An unpatched command injection vulnerability could allow hackers to take over enterprise networking products from Ubiquiti Networks.
The vulnerability was discovered by researchers from SEC Consult and allows authenticated users to inject arbitrary commands into the web-based administration interface of affected devices. These commands would be executed on the underlying operating system as root, the highest privileged account.
Because it requires authentication, the vulnerability’s impact is somewhat reduced, but it can still be exploited remotely through cross-site request forgery (CSRF). This is an attack technique that involves forcing a user’s browser to send unauthorized requests to specifically crafted URLs in the background when they visit attacker-controlled websites.
“The vulnerability can be exploited by luring an attacked user to click on a crafted link or just surf on a malicious website,” the SEC Consult researchers said in an advisory Thursday. “The whole attack can be performed via a single GET-request and is very simple since there is no CSRF protection.”
Attackers have used CSRF-based attacks before to compromise home routers en masse and change their DNS settings. These attacks are known as router pharming.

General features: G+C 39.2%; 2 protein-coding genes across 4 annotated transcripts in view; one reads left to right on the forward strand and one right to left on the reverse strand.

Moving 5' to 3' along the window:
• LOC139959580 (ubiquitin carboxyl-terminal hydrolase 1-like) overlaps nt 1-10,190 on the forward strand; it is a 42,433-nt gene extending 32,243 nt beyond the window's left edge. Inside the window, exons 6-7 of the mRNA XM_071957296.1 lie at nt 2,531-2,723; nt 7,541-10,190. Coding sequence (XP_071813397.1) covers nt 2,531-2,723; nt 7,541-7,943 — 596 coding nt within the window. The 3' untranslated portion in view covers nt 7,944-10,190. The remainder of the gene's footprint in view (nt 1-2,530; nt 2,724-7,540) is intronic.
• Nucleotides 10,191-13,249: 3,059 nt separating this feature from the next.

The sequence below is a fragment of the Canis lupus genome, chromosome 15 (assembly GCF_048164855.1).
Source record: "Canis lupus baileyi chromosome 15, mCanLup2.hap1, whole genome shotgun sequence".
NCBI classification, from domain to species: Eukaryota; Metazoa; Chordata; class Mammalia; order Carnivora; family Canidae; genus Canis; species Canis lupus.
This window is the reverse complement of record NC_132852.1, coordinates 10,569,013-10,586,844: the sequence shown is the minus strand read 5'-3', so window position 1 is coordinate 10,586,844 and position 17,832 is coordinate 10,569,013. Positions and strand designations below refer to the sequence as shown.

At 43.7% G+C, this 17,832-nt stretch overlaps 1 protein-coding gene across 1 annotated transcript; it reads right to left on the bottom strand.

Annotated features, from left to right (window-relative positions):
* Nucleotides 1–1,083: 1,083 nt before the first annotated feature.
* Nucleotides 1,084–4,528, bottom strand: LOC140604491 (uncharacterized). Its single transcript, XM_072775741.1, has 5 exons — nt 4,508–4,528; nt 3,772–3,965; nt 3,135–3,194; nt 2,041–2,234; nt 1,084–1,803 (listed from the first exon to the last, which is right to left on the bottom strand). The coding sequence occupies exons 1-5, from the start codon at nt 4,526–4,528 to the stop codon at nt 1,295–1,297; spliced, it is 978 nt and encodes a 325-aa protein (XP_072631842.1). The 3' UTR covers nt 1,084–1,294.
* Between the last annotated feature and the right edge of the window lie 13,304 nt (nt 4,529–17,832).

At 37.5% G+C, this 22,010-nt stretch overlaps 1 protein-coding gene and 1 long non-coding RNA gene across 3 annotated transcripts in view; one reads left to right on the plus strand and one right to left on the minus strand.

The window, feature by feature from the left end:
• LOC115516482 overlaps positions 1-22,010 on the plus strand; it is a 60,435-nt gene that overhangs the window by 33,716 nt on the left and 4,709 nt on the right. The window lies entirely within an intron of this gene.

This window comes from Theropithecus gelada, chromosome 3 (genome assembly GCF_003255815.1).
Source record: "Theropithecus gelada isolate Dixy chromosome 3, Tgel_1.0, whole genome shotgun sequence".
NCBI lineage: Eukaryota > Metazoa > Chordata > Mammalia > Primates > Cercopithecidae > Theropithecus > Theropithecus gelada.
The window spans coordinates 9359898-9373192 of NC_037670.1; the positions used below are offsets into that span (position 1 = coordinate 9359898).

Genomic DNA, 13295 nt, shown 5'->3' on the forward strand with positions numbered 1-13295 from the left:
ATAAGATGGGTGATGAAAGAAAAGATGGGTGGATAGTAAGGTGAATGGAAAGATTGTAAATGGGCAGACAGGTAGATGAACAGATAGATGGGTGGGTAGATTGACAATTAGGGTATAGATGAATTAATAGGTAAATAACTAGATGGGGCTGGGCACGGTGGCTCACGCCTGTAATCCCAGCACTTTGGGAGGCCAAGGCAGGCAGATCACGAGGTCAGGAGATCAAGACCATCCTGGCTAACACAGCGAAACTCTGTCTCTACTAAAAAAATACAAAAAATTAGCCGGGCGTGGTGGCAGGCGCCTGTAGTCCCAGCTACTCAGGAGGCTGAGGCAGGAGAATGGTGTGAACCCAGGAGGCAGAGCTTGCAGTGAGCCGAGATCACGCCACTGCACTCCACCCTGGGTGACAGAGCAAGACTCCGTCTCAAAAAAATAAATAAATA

By exploiting this vulnerability attackers can open a so-called reverse shell on the affected devices, which would allow them to execute further commands and install malware or launch attacks against computers or servers on the internal network.
The SEC Consult researchers have tested the exploit successfully on four Ubiquiti Networks devices: TS-8-PRO, M5 (Rocket), PICOM2HP (PicoStationM2HP), and NSM5 (NanoStationM5). However, after an automated analysis of other firmware packages, they believe an additional 38 device models could be affected.
According to them, the vulnerability was reported to Ubiquity on Nov. 22 and the vendor acknowledged the flaw. However, there has been no further communications from Ubiquity since Jan. 24, despite repeated calls for a status update, so SEC Consult decided to publish the advisory.
The researchers have held back from releasing a proof-of-concept exploit for now, but they have named the vulnerable firmware component, which could allow other researchers or even malicious hackers to locate the flaw on their own.
Ubiquity Networks did not immediately respond to a request for comment.
In the absence of a fix, users are advised to restrict access to the administration interface of Ubiquity devices, even from local networks.
This flaw should also serve as a reminder not to leave active logged-in sessions for routers and other networking devices inside browsers. Some Ubiquity devices allow the creation of lower privileged accounts, which can be used to exploit this vulnerability as well.